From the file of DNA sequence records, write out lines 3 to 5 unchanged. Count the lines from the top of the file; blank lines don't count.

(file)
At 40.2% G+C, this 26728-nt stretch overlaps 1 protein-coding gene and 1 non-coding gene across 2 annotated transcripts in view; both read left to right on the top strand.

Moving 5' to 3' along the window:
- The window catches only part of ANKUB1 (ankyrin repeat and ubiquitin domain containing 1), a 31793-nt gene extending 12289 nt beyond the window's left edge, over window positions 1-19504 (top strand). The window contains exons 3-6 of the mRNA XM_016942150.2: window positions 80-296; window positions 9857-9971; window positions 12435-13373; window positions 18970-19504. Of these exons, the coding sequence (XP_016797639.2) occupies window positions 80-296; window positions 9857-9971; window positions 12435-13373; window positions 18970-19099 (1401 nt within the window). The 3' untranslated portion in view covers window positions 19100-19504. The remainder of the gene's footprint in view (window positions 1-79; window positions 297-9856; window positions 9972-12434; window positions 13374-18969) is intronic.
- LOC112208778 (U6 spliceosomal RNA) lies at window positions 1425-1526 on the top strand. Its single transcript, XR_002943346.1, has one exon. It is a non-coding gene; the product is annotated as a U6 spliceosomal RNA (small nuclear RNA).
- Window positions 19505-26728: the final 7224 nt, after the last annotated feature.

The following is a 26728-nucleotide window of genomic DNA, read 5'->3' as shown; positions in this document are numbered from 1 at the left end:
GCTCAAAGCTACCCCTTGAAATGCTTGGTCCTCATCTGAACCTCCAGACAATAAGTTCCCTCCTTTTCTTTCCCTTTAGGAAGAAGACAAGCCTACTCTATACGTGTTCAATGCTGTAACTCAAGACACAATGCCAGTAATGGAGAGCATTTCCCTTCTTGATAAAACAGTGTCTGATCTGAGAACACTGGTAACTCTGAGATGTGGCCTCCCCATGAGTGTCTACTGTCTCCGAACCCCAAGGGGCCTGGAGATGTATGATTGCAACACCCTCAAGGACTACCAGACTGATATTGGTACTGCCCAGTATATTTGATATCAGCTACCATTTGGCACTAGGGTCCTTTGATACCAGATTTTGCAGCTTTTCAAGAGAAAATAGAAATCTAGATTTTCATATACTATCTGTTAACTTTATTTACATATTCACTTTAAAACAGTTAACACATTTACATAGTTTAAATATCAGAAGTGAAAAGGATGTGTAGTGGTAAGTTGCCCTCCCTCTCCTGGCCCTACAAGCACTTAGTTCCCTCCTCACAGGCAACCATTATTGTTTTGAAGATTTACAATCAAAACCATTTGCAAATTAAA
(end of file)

- The window catches only part of ANKUB1 (ankyrin repeat and ubiquitin domain containing 1), a 31793-nt gene extending 12289 nt beyond the window's left edge, over window positions 1-19504 (top strand). The window contains exons 3-6 of the mRNA XM_016942150.2: window positions 80-296; window positions 9857-9971; window positions 12435-13373; window positions 18970-19504. Of these exons, the coding sequence (XP_016797639.2) occupies window positions 80-296; window positions 9857-9971; window positions 12435-13373; window positions 18970-19099 (1401 nt within the window). The 3' untranslated portion in view covers window positions 19100-19504. The remainder of the gene's footprint in view (window positions 1-79; window positions 297-9856; window positions 9972-12434; window positions 13374-18969) is intronic.
- LOC112208778 (U6 spliceosomal RNA) lies at window positions 1425-1526 on the top strand. Its single transcript, XR_002943346.1, has one exon. It is a non-coding gene; the product is annotated as a U6 spliceosomal RNA (small nuclear RNA).
- Window positions 19505-26728: the final 7224 nt, after the last annotated feature.